fbpx
Skip to content

Council of Canadians calls on Canada Pension Plan to not invest in Trans Mountain pipeline

Houston-based Kinder Morgan is seeking to raise $1.75 billion by May 29 through an initial public offering (IPO) of shares in its controversial $7.4 billion 890,000 barrel per day Trans Mountain tar sands pipeline.


An IPO is when shares in a company are sold to institutional investors that in turn sell those shares to the general public on a securities exchange. A Reuters news story earlier this year suggested that one possible major investor in this pipeline is the Canada Pension Plan Investment Board (CPPIB).


Bloomberg News now reports, “Kinder Morgan is seeking to raise about $1.75 billion in an initial public offering of assets including the Trans Mountain pipeline system in Canada… The pipeline operator plans to offer the shares in Kinder Morgan Canada at between $19 and $22 apiece and list in Toronto, according to a regulatory filing Wednesday.”


That article adds, “Kinder Morgan is expected to retain as much as 77 per cent of Kinder Morgan Canada if the share sale were to proceed, the filing shows. Toronto-Dominion Bank and Royal Bank of Canada are leading the share sale.”


The Canadian Press highlights, “The U.S. company said it’s confident in interest from the investment community for the deal. The regulatory filing said Kinder Morgan Canada aims to close the IPO the week of May 29.”


The Trudeau government approved the pipeline in November 2016, but the transnational corporation needs to secure “acceptable financing” for the project before it makes a final investment decision.


On February 17, Reuters reported, “Kinder Morgan Inc. has begun talks with institutional investors including major Canadian pension funds and private equity firms to raise capital for its Trans Mountain pipeline project, according to people familiar with the process. Kinder Morgan has held discussions with Canada Pension Plan Investment Board, the Caisse de dépôt et placement du Québec and Ontario Teachers’ Pension Plan Board, three of the biggest Canadian pension funds, the people added. It was unclear whether talks with the three pension funds were still ongoing.”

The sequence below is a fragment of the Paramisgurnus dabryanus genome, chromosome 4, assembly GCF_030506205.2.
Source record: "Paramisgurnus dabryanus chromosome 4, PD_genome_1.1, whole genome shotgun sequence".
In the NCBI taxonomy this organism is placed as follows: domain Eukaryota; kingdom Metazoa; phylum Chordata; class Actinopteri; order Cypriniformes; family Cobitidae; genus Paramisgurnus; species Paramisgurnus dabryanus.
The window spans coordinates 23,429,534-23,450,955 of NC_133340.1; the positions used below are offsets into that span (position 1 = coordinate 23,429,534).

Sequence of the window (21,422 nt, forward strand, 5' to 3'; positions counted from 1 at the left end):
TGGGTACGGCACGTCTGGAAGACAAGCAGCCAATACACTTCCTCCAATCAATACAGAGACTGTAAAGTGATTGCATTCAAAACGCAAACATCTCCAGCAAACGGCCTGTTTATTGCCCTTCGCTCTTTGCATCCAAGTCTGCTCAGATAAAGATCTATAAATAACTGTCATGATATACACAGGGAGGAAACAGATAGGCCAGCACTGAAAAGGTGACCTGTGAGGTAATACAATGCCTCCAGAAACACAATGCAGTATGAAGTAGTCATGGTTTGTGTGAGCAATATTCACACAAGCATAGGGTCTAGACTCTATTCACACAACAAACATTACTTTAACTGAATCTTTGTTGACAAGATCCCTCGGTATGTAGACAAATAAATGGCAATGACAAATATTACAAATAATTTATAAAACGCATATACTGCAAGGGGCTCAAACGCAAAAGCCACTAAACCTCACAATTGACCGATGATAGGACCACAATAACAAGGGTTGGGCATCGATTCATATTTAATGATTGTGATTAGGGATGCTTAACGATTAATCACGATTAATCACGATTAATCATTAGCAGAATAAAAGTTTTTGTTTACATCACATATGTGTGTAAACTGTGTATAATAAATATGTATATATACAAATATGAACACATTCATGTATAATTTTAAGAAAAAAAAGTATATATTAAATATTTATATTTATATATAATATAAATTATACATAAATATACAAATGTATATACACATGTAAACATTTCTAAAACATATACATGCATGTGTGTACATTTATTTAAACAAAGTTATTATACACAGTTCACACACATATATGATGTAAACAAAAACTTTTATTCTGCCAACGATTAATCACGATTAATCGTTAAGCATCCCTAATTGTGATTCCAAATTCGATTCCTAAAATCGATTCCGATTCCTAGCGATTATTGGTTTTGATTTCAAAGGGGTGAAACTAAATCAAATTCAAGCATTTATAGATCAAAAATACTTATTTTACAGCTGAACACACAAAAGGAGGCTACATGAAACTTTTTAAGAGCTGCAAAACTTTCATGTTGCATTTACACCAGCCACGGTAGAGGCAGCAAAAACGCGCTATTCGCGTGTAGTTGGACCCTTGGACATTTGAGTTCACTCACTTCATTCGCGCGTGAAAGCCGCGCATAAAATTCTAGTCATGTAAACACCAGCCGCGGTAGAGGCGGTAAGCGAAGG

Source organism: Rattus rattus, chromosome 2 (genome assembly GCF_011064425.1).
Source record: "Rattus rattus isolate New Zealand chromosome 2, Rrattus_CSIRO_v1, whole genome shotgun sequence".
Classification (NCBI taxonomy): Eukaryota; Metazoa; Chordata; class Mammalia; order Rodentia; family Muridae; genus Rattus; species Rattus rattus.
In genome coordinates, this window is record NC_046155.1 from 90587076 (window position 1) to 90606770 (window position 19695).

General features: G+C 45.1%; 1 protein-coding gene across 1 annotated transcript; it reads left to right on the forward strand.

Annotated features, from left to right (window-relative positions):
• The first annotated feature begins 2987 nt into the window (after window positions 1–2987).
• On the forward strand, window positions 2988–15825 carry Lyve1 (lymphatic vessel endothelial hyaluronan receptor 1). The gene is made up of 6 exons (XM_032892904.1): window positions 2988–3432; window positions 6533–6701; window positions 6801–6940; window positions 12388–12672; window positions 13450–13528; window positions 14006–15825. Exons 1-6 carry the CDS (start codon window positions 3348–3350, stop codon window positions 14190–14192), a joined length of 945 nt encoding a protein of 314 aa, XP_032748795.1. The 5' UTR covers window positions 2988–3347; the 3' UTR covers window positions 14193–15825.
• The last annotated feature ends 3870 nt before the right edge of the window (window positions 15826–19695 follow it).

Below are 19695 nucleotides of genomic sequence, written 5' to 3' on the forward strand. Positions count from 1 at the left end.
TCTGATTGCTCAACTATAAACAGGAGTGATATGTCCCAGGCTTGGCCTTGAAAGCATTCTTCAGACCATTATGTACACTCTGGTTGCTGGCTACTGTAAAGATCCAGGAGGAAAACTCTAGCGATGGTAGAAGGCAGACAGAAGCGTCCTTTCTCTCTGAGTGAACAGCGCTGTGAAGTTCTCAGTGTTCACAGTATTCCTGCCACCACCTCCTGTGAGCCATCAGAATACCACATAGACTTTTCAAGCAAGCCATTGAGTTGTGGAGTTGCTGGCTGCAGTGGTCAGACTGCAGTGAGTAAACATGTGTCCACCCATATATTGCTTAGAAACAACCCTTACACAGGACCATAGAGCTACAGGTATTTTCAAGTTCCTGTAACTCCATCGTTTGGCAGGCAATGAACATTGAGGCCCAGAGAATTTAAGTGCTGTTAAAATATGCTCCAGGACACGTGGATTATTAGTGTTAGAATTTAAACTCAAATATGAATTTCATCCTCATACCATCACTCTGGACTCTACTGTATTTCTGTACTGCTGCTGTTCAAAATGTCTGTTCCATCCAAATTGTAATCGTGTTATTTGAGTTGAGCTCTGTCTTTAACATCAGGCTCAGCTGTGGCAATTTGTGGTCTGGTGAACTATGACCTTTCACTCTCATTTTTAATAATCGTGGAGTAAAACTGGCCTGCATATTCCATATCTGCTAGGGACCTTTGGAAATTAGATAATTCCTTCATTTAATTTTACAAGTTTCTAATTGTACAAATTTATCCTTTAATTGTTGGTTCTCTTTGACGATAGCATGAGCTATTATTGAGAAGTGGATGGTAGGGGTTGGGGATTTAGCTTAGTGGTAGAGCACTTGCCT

By February 27, the Ontario Teachers’ Pension Plan had tweeted, “Ontario Teachers’ is not in talks to finance Kinder Morgan pipeline expansion.”

Take action! Help us get the Canada Pension Plan Investment Board to make a similar declaration before May 29. Please go to this action alert Stop your pension from building pipelines! that says to CPPIB president Mark Machin, “As a CPP contributor, I urge the CPPIB to take a principled stance and publicly refuse to invest any money in Kinder Morgan’s Trans Mountain pipeline.”


Kinder Morgan says it will begin clearing brush along the pipeline route this September, start construction on the pipeline in January 2018, and has set in-service date of late 2019. Court challenges have been launched to stop this, and there will likely be on-the-ground resistance, but stopping investment in the pipeline is also a key strategy.


Two-thirds of the 120 First Nations along the pipeline route have not given their free, prior and informed consent (FPIC) for the pipeline. One of those First Nations is the Secwepemc Nation. The 1,150-kilometre pipeline would cross 518 kilometres of their territory in British Columbia. FPIC is a fundamental principle of the United Nations Declaration on the Rights of Indigenous Peoples.


The Council of Canadians has been opposing the Kinder Morgan Trans Mountain tar sands pipeline since August 2011.